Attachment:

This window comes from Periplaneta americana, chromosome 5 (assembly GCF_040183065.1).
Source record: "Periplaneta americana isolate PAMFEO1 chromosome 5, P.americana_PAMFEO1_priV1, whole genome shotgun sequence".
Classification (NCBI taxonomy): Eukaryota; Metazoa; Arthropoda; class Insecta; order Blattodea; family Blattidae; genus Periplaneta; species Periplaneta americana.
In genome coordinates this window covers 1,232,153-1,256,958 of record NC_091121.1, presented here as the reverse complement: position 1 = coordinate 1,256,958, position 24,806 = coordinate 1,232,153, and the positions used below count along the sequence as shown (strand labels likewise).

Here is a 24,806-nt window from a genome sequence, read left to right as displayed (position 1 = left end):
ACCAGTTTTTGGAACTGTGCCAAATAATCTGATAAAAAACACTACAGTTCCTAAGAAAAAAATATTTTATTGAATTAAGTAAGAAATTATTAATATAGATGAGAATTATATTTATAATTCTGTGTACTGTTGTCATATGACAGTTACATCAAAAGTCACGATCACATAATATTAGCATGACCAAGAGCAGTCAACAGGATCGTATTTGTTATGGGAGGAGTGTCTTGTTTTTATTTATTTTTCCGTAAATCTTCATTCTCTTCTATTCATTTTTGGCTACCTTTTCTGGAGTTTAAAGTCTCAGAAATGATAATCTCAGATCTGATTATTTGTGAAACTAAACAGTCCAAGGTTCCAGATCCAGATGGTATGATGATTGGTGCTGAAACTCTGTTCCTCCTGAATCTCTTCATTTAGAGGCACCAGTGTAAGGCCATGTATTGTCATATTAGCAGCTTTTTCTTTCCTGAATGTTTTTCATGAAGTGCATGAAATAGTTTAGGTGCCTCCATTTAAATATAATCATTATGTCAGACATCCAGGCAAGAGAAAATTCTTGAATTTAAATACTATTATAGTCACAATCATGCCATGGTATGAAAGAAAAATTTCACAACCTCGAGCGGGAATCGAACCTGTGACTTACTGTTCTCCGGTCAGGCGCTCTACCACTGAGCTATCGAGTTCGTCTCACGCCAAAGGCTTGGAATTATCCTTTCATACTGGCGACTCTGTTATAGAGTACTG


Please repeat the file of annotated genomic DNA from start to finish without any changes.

This window comes from Periplaneta americana, chromosome 5 (assembly GCF_040183065.1).
Source record: "Periplaneta americana isolate PAMFEO1 chromosome 5, P.americana_PAMFEO1_priV1, whole genome shotgun sequence".
Classification (NCBI taxonomy): Eukaryota; Metazoa; Arthropoda; class Insecta; order Blattodea; family Blattidae; genus Periplaneta; species Periplaneta americana.
In genome coordinates this window covers 1,232,153-1,256,958 of record NC_091121.1, presented here as the reverse complement: position 1 = coordinate 1,256,958, position 24,806 = coordinate 1,232,153, and the positions used below count along the sequence as shown (strand labels likewise).

Here is a 24,806-nt window from a genome sequence, read left to right as displayed (position 1 = left end):
ACCAGTTTTTGGAACTGTGCCAAATAATCTGATAAAAAACACTACAGTTCCTAAGAAAAAAATATTTTATTGAATTAAGTAAGAAATTATTAATATAGATGAGAATTATATTTATAATTCTGTGTACTGTTGTCATATGACAGTTACATCAAAAGTCACGATCACATAATATTAGCATGACCAAGAGCAGTCAACAGGATCGTATTTGTTATGGGAGGAGTGTCTTGTTTTTATTTATTTTTCCGTAAATCTTCATTCTCTTCTATTCATTTTTGGCTACCTTTTCTGGAGTTTAAAGTCTCAGAAATGATAATCTCAGATCTGATTATTTGTGAAACTAAACAGTCCAAGGTTCCAGATCCAGATGGTATGATGATTGGTGCTGAAACTCTGTTCCTCCTGAATCTCTTCATTTAGAGGCACCAGTGTAAGGCCATGTATTGTCATATTAGCAGCTTTTTCTTTCCTGAATGTTTTTCATGAAGTGCATGAAATAGTTTAGGTGCCTCCATTTAAATATAATCATTATGTCAGACATCCAGGCAAGAGAAAATTCTTGAATTTAAATACTATTATAGTCACAATCATGCCATGGTATGAAAGAAAAATTTCACAACCTCGAGCGGGAATCGAACCTGTGACTTACTGTTCTCCGGTCAGGCGCTCTACCACTGAGCTATCGAGTTCGTCTCACGCCAAAGGCTTGGAATTATCCTTTCATACTGGCGACTCTGTTATAGAGTACTG